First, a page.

Hitchens has a few reservations about Steyn’s conclusions: it’s a reductionist explanation of the Bosnian violence because it doesn’t account for Croation irredentism, and Steyn makes a Muslim-European clash seem inevitable because he mistakenly sees Muslims in Europe as a single monolithic community when, in fact, immigrant Muslims are hugely various. But Hitchens’s differences with Steyn are minor ones: he agrees that Muslim birth-rates are a portent of disaster because Islamists publicly proclaim their intention to take over Europe by outbreeding the natives and these statements feed the paranoia of far-right parties and their adherents. Hitchens is persuaded by Steyn’s main point that demography and liberal guilt (cultural masochism in Hitchens’s words) “are handing a bloodless victory to the forces of Islamization”.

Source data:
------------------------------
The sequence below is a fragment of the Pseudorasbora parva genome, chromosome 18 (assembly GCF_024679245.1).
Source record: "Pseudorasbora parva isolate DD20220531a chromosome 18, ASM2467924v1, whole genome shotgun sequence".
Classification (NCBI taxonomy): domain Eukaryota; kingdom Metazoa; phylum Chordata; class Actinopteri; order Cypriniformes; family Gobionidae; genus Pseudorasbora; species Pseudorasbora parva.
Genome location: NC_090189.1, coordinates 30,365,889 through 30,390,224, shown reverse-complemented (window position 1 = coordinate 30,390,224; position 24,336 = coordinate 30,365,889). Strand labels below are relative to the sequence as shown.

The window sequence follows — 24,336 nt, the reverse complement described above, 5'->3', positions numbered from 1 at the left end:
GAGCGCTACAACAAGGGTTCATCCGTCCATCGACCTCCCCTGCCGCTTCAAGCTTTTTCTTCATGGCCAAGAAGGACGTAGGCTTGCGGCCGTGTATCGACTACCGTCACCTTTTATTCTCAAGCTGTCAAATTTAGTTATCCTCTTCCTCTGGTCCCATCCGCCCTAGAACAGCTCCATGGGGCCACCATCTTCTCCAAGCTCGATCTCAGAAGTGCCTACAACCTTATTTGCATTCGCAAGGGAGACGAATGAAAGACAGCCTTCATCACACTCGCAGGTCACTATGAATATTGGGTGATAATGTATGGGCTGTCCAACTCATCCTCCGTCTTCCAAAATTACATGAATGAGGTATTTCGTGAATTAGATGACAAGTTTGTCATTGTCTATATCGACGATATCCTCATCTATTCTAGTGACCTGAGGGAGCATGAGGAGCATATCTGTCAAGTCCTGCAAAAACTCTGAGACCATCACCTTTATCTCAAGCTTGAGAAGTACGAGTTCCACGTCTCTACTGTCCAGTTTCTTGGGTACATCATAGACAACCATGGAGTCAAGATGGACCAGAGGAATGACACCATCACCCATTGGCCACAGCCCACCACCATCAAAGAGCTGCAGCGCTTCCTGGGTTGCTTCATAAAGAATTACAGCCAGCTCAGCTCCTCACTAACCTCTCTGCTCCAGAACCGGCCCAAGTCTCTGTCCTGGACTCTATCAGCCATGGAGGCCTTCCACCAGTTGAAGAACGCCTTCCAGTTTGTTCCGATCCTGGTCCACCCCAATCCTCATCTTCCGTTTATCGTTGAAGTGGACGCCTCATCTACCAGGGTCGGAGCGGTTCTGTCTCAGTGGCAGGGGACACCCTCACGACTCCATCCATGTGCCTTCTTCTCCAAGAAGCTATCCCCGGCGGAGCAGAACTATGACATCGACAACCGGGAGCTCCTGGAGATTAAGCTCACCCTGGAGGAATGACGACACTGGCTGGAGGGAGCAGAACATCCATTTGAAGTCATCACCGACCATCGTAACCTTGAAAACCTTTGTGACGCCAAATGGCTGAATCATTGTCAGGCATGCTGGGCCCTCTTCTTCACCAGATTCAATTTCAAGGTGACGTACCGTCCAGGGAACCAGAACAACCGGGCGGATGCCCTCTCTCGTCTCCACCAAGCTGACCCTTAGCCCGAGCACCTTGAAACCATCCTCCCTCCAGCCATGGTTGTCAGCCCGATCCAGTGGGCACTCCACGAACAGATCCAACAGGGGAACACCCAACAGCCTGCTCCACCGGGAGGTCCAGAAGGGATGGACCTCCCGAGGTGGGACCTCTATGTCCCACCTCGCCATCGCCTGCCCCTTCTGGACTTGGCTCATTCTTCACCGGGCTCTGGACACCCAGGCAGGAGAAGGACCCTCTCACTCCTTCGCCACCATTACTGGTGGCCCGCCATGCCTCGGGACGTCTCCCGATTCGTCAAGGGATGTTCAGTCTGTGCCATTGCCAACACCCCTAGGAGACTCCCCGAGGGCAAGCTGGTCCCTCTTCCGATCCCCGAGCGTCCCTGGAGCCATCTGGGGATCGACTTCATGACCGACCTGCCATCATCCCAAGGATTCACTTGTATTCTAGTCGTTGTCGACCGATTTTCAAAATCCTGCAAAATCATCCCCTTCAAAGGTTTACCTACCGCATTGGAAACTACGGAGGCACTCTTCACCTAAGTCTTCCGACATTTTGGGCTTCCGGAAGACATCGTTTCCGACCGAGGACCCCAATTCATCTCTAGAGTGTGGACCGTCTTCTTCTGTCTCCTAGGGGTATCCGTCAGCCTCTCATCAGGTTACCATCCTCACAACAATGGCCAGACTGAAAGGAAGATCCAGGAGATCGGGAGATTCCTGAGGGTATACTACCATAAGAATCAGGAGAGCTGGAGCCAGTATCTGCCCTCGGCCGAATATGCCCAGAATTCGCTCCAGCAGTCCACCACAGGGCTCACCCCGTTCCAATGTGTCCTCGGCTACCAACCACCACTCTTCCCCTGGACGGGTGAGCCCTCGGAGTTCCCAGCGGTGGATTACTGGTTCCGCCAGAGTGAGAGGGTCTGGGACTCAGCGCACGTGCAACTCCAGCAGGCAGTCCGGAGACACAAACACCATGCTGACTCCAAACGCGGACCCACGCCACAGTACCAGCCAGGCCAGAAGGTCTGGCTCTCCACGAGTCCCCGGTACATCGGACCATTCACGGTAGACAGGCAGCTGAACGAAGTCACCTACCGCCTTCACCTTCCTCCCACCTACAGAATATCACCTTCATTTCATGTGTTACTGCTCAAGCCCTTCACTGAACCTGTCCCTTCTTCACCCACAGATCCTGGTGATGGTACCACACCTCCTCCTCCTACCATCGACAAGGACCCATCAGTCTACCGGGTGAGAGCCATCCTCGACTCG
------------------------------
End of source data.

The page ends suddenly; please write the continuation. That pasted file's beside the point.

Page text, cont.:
Western liberals who can’t see this, argues Hitchens, are disabled by a knee-jerk, politically-correct reflex: “Any emphasis on the relative birth rates of Muslims and non-Muslim populations falls on the liberal ear like an echo of eugenics.”

The problem with this is that the reason the liberal ear responds the way it does is because Steyn, Hitchens’s hero, explicitly makes a eugenic prescription: “The Serbs figured that out — as other Continentals will in the years ahead: if you can’t outbreed the enemy, cull ‘em (italics mine).”